Christmas in July

The light shines in the darkness, and the darkness did not overcome it. ~ John 1:5

Ro and I started walking shortly after the break of dawn. The air was cool and fresh, a new day was rising. We walked briskly through high alpine tundra covered in blue, yellow, and purple wildflowers, each with a story to tell. We stopped at a stream and filled our Nalgene bottles with enough water to hydrate us throughout the day’s journey.

After climbing and descending a couple of small passes, we worked our way up a steep rock hewed ridge. We took in the cloudless sky and breathed in the warmth of the rising sun. “It was a good day to have a good day,” as Michael Franti sings. Around a bend in the trail, we saw our first people of the morning. A wife and her husband were drinking hot coffee while sitting on a flat rock on the upward slope of the trail.

“Coffee? Out here?” I asked. “Can you make me a mocha?”  “No, but we can give you a cup of coffee with a little sugar if you’d like.” “Thank you, but I’m alright.” “Are you sure?” they asked. “Yeah.”

The lady said, “It’s going to rain today.” “It rains nearly every day,” I said, while looking up at the clear sky. “True, but today there’s a 93% to 95% chance of rain and it’s supposed to POUR. I mean pour, several inches.” “Oh man,” I said. “We’ve been drenched so many times out here. At least our tent is dry today. Thanks for the info. You all have a good day.” “We will. Good talkin’ to you.” Off Ro and I went into the wild blue, knowing what we would probably endure later in the afternoon.

The trail dipped below tree line, and we walked “through the woods and forest glades.” The sun played hide-and-go seek with the shadows of old pine. Hour after hour we walked with just an occasional cloud trotting across the sky. “Maybe that lady got the weather report wrong,” I told Ro. “You never know what’s going to happen up here,” said Ro.

The trail took us up where heaven and earth become one, magical liminal space. As we began to circumvent a small alpine lake, dark ominous clouds rushed over the rocky peaks towering above the lake. “Here we go Ro. It’s 3:00 P.M. What do you want to do?” Darkness closed in, white caps formed on the lake, and the temperature dropped. “Let’s set up the tent,” Ro said. “Those clouds look really mean.”

Within thirty minutes we were safely inside our four by seven-foot canvas cell. The sky opened and the rain came. The angry wind whipped and popped our tent. “I hope our tent stays up. It’s going to be a long night,” I said. Ro took out his used copy of Annie Proulx short stories which we picked up for a dollar at a thrift store in Buena Vista. I fell asleep.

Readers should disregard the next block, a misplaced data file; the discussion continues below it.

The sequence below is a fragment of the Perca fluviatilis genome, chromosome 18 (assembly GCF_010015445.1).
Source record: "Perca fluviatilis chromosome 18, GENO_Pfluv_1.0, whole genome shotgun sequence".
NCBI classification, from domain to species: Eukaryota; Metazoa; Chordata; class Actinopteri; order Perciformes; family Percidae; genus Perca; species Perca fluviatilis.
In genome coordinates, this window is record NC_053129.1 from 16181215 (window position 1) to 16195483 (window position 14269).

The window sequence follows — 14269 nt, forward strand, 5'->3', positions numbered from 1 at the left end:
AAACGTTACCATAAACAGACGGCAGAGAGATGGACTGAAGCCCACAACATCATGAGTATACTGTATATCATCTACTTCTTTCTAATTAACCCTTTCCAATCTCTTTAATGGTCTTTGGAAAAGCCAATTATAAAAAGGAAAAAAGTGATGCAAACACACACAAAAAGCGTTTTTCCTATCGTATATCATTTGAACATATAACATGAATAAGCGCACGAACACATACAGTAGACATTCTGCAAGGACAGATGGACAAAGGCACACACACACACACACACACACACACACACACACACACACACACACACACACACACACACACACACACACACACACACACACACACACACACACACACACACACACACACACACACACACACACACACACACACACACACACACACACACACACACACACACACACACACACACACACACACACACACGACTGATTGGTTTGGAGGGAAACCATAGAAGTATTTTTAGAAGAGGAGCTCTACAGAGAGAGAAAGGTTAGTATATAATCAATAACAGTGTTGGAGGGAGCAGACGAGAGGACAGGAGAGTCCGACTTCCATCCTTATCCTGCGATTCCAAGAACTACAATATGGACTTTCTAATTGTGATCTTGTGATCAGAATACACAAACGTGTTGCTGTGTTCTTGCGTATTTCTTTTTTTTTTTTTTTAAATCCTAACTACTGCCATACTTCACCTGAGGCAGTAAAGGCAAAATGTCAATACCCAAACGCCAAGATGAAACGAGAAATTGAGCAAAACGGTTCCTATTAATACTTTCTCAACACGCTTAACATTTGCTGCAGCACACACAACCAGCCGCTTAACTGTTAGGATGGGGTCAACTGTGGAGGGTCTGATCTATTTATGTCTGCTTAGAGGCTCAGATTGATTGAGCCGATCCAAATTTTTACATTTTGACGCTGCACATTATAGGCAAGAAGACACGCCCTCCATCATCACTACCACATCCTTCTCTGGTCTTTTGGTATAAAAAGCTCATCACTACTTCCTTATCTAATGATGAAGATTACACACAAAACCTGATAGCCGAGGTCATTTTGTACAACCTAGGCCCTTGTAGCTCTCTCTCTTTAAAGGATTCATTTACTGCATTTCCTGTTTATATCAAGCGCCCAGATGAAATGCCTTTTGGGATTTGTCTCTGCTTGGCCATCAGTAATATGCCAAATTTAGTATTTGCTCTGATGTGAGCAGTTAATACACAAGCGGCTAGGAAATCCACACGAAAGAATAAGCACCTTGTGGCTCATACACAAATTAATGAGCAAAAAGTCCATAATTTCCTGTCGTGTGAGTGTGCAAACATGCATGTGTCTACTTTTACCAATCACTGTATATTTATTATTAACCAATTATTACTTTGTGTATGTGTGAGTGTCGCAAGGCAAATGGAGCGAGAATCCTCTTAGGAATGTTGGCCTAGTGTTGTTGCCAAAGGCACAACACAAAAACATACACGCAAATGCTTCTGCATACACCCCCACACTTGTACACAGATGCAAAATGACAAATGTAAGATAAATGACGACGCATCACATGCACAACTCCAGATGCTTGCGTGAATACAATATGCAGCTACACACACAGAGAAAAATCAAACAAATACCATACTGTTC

When I woke up the storm was still seizing our tent, and now total darkness clamped its ugly head on us. I couldn’t see my hand in front of my face. I thought my and Ro’s body weight were the only thing that kept the torrential wind from picking us up, tent and all, and depositing us over the nearby ridge.  I prayed, “Peace be still” but the wind ignored my pleas.

I found my watch and prayed again, “Please let it be early morning.” At least the light will return. It was only 10:15 P.M. “The night is just starting,” I thought. “It’s going to be a long dark night.”

I have always had an unhealthy fear of darkness, literally and figuratively. As a kid especially, I liked to have a night light on. I always thought creatures, who wanted to terrorize me, would appear in the night. I memorized the path from my bedroom to my parents’ bedroom. I can’t count the number of times I laid awake, scared to move, and then I made a mad dash to my parents’ bed. Fortunately, there was always room for me in their inn.

The trail was different though. There was no place to go or hide. Darkness closed in every night.

What is our relationship with darkness?

“Most people do not know what they mean by darkness except they want to stay out of it. Just say the word and associations begin to flow: night, nightmare, ghost, graveyard, cave, bat, vampire, death, devil, evil, criminal, danger, doubt, depression, loss, and fear,” writes Barbara Brown Taylor. “Fear is the main thing. Almost everyone is afraid of being afraid.”

Laying in that thin tent, with the rain pounding unmercifully, wondering if the wind would slice our tent open or carry us away, the darkness had a hold on me. I moved in and out of sleep and woke again to silence and the never-ending darkness.

I unzipped our tent and went outside to relieve myself. Thankful for the stillness. When I looked up, I saw the most magnificent display of endless twinkling stars. It was overwhelming. I saw and felt the “power thoughout the universe displayed.” This is familiar I thought. This must be Christmas in July.

“The light shines in the darkness, and the darkness did not overcome it” (John 1:5). I always thought the light replaced the darkness or vice-versa but that’s not necessarily so. The brilliant starlight moved within the darkness. They coexisted. Saint John of the Cross calls it a “luminous darkness.”

As we let go of our fears and grow slowly, we learn that lightness and darkness, sadness and joy, grief and peace, night and day, inner peace and outer conflict, and hope and despair move together quite often. God’s grace is present in the light and the darkness. “Fear not.”

May we receive the gifts of the light and realize, like seeds, we grow in the darkness.

Blessings and peace,